One confounding issue in our challenge of the ZPC/IRESv2 NHPs was the inconsistent viremia in the sham-vaccinated group. This lack of consistent viremia makes it difficult to determine if the ZPC/IRESv2-vaccinated NHPs were truly protected from viremia or not adequately exposed to an appropriate dose of VEEV. Furthermore, fever-hours were not reported as part of this study so protection from disease could not be assessed either. It is likely that these NHPs would be protected from both viremia and fever based on their high PRNT80 titers (Table 4) but that conclusion cannot be reached from the data gathered in this experiment. However, experience from a similar study evaluating the efficacy of 68U201/IRESv1 showed complete protection from IE subtype 68U201-challenge in NHPs with a similar PRNT80 titer [25].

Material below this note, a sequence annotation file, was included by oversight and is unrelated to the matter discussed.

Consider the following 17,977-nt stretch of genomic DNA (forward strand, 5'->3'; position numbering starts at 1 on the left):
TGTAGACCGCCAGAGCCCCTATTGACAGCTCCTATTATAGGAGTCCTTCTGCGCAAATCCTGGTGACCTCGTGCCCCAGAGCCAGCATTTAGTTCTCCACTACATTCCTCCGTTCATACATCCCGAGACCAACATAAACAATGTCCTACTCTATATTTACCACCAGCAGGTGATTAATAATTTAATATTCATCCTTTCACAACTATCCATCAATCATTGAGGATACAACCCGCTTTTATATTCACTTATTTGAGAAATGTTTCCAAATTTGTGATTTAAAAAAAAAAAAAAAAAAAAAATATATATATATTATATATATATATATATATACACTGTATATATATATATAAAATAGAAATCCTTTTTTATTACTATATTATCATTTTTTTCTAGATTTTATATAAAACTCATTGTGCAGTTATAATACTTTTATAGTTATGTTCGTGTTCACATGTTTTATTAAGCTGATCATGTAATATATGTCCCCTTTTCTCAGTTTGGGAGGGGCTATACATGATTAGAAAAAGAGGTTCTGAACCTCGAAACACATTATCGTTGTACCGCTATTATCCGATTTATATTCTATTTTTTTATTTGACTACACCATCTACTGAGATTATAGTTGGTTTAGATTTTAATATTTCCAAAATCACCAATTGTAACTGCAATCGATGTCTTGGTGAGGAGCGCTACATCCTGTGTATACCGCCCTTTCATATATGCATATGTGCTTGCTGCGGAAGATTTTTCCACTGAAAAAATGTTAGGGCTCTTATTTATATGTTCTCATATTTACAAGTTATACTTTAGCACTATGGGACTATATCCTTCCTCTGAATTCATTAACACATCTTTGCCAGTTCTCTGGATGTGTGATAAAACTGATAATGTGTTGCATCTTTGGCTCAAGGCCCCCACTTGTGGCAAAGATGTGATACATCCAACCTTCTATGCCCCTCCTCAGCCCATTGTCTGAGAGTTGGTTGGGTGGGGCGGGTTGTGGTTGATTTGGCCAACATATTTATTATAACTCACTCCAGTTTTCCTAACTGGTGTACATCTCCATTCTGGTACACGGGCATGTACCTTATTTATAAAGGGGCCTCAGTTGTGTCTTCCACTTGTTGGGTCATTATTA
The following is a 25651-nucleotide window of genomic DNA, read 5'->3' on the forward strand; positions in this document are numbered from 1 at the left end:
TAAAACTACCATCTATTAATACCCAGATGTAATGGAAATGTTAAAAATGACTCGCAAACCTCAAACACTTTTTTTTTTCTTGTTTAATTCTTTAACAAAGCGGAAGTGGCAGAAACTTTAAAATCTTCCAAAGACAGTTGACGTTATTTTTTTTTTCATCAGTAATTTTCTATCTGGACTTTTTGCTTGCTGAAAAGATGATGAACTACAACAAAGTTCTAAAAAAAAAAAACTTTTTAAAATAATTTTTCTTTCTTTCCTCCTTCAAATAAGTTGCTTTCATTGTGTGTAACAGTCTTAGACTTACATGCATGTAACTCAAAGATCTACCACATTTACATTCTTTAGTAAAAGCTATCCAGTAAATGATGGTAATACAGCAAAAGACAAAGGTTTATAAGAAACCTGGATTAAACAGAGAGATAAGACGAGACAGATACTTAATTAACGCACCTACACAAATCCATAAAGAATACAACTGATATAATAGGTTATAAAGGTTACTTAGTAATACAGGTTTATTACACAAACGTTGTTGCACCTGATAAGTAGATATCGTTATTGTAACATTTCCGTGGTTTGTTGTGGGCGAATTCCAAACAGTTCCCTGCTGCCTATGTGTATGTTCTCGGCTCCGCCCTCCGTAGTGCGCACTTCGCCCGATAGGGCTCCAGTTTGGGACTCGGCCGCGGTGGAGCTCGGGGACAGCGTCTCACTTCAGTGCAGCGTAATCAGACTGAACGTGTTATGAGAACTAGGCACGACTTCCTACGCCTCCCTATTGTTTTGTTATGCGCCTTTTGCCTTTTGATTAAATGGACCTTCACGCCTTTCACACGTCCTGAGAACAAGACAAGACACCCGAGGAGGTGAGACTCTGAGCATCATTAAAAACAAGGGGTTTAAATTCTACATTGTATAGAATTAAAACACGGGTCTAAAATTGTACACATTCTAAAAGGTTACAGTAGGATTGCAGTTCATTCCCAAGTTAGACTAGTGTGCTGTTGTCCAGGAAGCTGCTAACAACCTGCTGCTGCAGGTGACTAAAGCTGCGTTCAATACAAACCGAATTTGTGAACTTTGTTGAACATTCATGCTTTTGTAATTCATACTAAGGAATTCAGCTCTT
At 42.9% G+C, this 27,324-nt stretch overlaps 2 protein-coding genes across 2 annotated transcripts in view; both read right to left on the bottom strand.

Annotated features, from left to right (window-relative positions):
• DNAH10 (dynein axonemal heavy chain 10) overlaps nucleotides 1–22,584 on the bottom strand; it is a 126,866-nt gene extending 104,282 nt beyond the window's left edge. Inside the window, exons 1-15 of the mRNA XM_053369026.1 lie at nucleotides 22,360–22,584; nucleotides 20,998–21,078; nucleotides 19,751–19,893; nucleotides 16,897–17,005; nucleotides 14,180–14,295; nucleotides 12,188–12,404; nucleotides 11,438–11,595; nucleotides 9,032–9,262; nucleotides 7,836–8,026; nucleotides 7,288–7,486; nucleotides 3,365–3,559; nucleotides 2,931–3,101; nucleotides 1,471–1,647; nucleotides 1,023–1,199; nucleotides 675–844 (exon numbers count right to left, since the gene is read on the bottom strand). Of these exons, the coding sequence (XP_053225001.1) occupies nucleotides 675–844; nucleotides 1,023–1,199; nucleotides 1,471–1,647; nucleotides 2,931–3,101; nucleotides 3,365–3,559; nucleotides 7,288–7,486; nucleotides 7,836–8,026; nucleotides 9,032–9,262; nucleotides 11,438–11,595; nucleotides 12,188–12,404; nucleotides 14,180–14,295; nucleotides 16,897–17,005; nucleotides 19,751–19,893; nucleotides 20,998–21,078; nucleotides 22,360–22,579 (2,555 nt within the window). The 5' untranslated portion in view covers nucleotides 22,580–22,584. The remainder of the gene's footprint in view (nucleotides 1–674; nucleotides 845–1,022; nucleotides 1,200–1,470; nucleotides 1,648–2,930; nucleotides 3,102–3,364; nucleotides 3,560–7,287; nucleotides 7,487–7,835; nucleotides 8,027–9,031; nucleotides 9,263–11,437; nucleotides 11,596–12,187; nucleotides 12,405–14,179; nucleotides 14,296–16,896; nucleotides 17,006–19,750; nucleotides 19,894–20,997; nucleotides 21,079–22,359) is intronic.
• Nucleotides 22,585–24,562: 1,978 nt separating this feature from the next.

Serial passaging of ZPC/IRESv1 in Vero cells resulted in several consensus mutations, 3 of which were nonsynonymous changes to the E2 and E1 glycoproteins. When these E2 mutations, either in combination or alone, were genetically engineered back into the ZPC/IRESv1 vaccine, some constructs lost their ability to elicit a protective immune response. Surprisingly, ZPC/IRESv1 A76, R85 generated no vaccine-related viremia, and vaccinated mice were protected or had neutralizing antibody titers. When these mutations were investigated alone, vaccine-related viremia and PRNT80 titer were detected in only a portion of the mice but all were protected from lethal 3908 challenge. One explanation for this phenotype is the accumulation of positively charged amino acids on the E2 and E1 proteins that contribute to commonly seen cell culture adaptive mutations that facilitate binding to heparin sulfate (HS). Studies in Sindbis virus have long shown a negative correlation between HS binding and virulence [41,42], but this phenotype is more complex for VEEV [43]. Sindbis virus passaged on BHK-21 cells showed nonsynonymous mutations favoring positively charged amino acids like arginine that increased the ability of virions to bind to cells and a reduction in murine neonatal fatalities [42]. Likewise, Griffin and colleagues showed that the loss of positively charged amino acid changes in the E2 protein resulted in increased Sindbis virulence in sucking mice compared to those with more positive E2 proteins [41]. This is a common feature for serially passaged alphaviruses and underlines the importance of using low-passage stocks for studies. Additional experiments are required to determine when in the 10-passage series these mutations arose and whether genetically stabilizing this region using synonymous mutations can reduce the frequency of these mal-adaptive mutations. As it is highly unlikely that these mutations would arise naturally in vivo after vaccination, sera at peak viremia from these mutations were not sequenced. If a mutation did occur, it would likely be associated with a high viremia titer, which was not observed in these studies. Therefore, care would need to be taken to limit tissue culture amplification when creating vaccination stocks.